But I think it is wrong to compare the Greek situation to the situation of the Icelandics. In Iceland, they have always had their finances in order, they have not lied about anything and before the international financial crises, the state of Iceland didn’t have any debts (which is a remarkable success).

After reading John Kay’s opinion in the Financial Times (http://www.ft.com/cms/s/0/46ef02dc-20b2 -11df-9775-00144feab49a.html) I can’t see why Iceland how the Icelandic population is to blame. The Dutch and the British governments are to blame. There is no debt for Iceland to pay, because this internet banking fiasco was never theirs to pay.
So as tho the question above, then my answer is no, Norway should not pay the Dutch and the British Government the money for Iceland, because it would be shameful to let the Dutch and the British get away with this bullying of a small country.

Posted by Gerhard1961 | Report as abusive

Have to agree that John Kay laid the fault very clearly with the lax regulatory oversight, probably in sync in fact with greedy bankers, and what you’ve suggested of the possibility for other debtors to then seek Norway’s assistance, if that happened would have set yet another precedent of creating another ‘moral hazard’ in the financial system, wouldn’t it? And, as you refer to, in the big picture Iceland’s situation isn’t posing anywhere near as serious a threat of contagion say, as might the situation of others? Again, going by Kay’s opinion, it would seem better for everyone for the bankers and bullying countries to take the hit here, since it appears to be due for them.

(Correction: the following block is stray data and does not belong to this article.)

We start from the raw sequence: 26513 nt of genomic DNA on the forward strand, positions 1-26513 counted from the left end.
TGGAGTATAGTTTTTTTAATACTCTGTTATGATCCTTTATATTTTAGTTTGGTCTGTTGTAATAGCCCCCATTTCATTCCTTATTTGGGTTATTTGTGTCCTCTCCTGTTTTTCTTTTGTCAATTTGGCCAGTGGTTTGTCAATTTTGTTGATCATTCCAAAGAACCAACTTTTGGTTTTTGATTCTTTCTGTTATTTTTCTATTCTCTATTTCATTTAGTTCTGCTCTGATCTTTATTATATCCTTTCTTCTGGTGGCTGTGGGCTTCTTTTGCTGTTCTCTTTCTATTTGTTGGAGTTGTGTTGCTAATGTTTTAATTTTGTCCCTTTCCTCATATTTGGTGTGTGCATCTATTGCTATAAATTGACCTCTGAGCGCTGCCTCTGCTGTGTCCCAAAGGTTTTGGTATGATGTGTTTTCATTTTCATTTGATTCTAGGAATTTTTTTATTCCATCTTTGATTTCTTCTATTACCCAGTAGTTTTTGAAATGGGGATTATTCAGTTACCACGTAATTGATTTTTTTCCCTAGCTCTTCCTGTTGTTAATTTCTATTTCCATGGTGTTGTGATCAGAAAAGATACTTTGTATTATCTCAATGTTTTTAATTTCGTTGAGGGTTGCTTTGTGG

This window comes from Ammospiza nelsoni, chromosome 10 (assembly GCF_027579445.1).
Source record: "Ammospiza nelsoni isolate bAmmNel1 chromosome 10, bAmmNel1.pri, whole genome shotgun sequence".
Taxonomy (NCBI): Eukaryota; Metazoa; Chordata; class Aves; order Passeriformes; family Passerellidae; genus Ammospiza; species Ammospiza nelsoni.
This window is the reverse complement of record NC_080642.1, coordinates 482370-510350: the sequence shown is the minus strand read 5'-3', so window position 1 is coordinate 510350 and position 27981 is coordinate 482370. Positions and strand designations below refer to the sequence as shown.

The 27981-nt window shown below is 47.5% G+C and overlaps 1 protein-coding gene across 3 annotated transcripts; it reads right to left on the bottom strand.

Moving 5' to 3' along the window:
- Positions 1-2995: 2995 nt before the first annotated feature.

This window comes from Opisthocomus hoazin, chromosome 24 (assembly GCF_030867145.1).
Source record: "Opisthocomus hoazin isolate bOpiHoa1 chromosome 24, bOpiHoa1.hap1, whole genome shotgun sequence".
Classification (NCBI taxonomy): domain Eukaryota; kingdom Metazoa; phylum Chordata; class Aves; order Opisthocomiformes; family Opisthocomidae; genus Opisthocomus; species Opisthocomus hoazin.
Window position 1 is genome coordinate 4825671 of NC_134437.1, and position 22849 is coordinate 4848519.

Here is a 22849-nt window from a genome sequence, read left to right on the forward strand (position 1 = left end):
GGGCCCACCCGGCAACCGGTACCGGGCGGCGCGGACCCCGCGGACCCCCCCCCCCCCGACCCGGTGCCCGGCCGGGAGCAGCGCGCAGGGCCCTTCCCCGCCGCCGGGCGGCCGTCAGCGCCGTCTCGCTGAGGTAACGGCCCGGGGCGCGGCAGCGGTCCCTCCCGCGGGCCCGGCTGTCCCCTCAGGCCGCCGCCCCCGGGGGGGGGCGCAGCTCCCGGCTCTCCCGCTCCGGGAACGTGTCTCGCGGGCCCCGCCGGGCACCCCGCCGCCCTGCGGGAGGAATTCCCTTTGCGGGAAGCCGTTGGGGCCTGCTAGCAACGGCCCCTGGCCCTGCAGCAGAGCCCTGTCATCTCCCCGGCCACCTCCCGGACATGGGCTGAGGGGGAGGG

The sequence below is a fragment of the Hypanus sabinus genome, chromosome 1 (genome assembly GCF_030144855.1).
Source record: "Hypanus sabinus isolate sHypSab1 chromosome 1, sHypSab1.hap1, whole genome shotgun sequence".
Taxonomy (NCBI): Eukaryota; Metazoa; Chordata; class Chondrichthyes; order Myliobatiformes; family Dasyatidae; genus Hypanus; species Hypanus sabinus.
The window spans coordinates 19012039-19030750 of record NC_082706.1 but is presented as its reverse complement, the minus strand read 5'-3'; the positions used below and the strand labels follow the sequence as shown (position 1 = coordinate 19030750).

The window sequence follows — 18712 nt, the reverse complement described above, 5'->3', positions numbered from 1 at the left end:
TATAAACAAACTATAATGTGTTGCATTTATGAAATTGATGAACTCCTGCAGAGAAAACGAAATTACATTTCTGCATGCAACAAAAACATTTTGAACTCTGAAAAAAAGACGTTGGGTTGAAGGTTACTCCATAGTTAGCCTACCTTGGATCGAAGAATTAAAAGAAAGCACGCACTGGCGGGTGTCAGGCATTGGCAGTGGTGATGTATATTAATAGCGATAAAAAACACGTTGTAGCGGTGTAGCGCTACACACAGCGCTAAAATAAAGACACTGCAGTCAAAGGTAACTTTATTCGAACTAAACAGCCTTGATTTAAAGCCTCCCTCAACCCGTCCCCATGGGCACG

Then, might just admit that as soon as seeing this story developing, the thought of the Scandinavian countries and especially Norway having the means to assist Iceland did immediately come to mind. Culturally it makes sense doesn’t it? You can note how the Scandinavian countries + Finland often share their diplomatic resources as well.
Frank, really personal opinion, is that I’de like to see them “stiff” the IMF at this point as well, I’de like to see a made in Scandinavia solution come through Iceland’s travails, because country by country and as a bloc they are good at this kind of thing aren’t they, they appear in many respects to be among the most prudently as well as seriously progressively run societies and possibly may be able to demonstrate a first solid solution to this mess, for others to be considering?

Posted by Reuty | Report as abusive

I am confused! How has Iceland got a debt to Holland or the UK? Individuals and in the UK’s case Local Authority gambled on high returns and no tax at home for their money by investing in Icelandic banks. These went through because they had bought worthless sub-prime exposure sold by US banks.
GovUK then had the usual knee jerk reaction, look good for the sound bite, promise them their money back. Why? They did not invest in UK to pay UK taxes. Therefore if any one needed to bail them out, and why should they be bailed out (as they took the higher risk for higher gain)? It should be Iceland direct. The lamentable thing is the govUK was too dumb to charge them the avoided tax first.

Posted by Confusus | Report as abusive